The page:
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Learn Sanskrit through Self Study

Devanagari Script (lesson 0!)

Part-19: Summary of the lesson

In this lesson, we have seen the aksharas of Sanskrit. The vowels and consonants were introduced independently. The concept of conjunct characters was also discussed and examples of the writing methods for conjuncts were shown. 

The student should practice writing the aksharas and slowly develop the skills to identify the aksharas and thus read short sentences. The Akshara animation page is a useful resource for learning the stroking order for the Akshars. The page also includes audio examples for learning the correct pronunciation of the Aksharas.

Typesetting Devanagari 

Typesetting Devanagari is a complex job involving careful selection of typefaces for each of the conjuncts. The form of writing the consonsnts one below the other was not favoured for conjuncts with more than two consonsnts since this would increase the vertical height of the conjunct. When it was indeed done, the individual consonants had to be reduced in size to such an extent that in some cases intelligiblity became a problem. 

We must mention here the contributions from Franz Velthuis, Dominik Wujastyk and more recently Wikner, who have made available a fine facility to print Devanagari through Tex, a typesetting Program developed by Prof. Knuth. Much of the work related to transliterated forms of Devanagari input (such as ITRANS) is credited to their work. In particular, Wikner has designed nearly a thousand conjuncts. The software relating to this is usually seen in the archives for Tex. Interested readers may take a look at Wikner's conjuncts by printing the document sktdoc.600ps available from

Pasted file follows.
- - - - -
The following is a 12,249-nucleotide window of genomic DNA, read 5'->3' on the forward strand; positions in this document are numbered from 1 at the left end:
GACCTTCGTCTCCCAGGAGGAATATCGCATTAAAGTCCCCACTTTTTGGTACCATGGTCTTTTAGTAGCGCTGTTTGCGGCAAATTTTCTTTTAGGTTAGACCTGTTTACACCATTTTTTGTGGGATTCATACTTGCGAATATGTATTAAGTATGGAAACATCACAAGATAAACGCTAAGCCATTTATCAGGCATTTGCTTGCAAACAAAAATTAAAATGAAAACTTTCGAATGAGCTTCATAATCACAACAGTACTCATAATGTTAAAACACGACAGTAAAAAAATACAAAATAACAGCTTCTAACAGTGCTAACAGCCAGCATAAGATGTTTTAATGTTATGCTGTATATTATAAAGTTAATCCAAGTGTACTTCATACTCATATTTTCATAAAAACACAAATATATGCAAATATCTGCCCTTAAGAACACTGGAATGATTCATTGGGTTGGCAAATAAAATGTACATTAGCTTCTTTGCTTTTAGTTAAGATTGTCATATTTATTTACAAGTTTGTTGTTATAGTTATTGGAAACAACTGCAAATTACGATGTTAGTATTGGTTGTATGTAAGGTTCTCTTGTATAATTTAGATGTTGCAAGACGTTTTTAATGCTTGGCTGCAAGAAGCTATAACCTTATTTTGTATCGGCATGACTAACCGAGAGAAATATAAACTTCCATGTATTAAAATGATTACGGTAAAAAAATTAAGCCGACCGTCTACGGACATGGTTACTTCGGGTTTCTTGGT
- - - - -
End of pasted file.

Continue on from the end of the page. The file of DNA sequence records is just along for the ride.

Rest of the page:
The normal practice in India (during the past 50 years or so) has been to use the half form as well the one below the other form effectively so as not to increase the vertical height of the akshara. The choice of combining the half forms with vertically arranged combinations was often exercised by the typesetter and so it is not unusual to find different representations for the same conjunct.

Next Section  Exercises

Previous Section  Rarely used Aksharas

Start of this Lesson



Short Vowels

Long Vowels

Support Vowels

Generic form of a Consonant






Semi Vowels, Sibilants etc.

Consonant Vowel combinations

Conjunct characters

Writing methods for Conjuncts

Conjuncts with "ra"

List of Conjuncts

Similar looking Aksharas

Vedic symbols

Rarely used Aksharas



Listening Practice

  Message of the Gita

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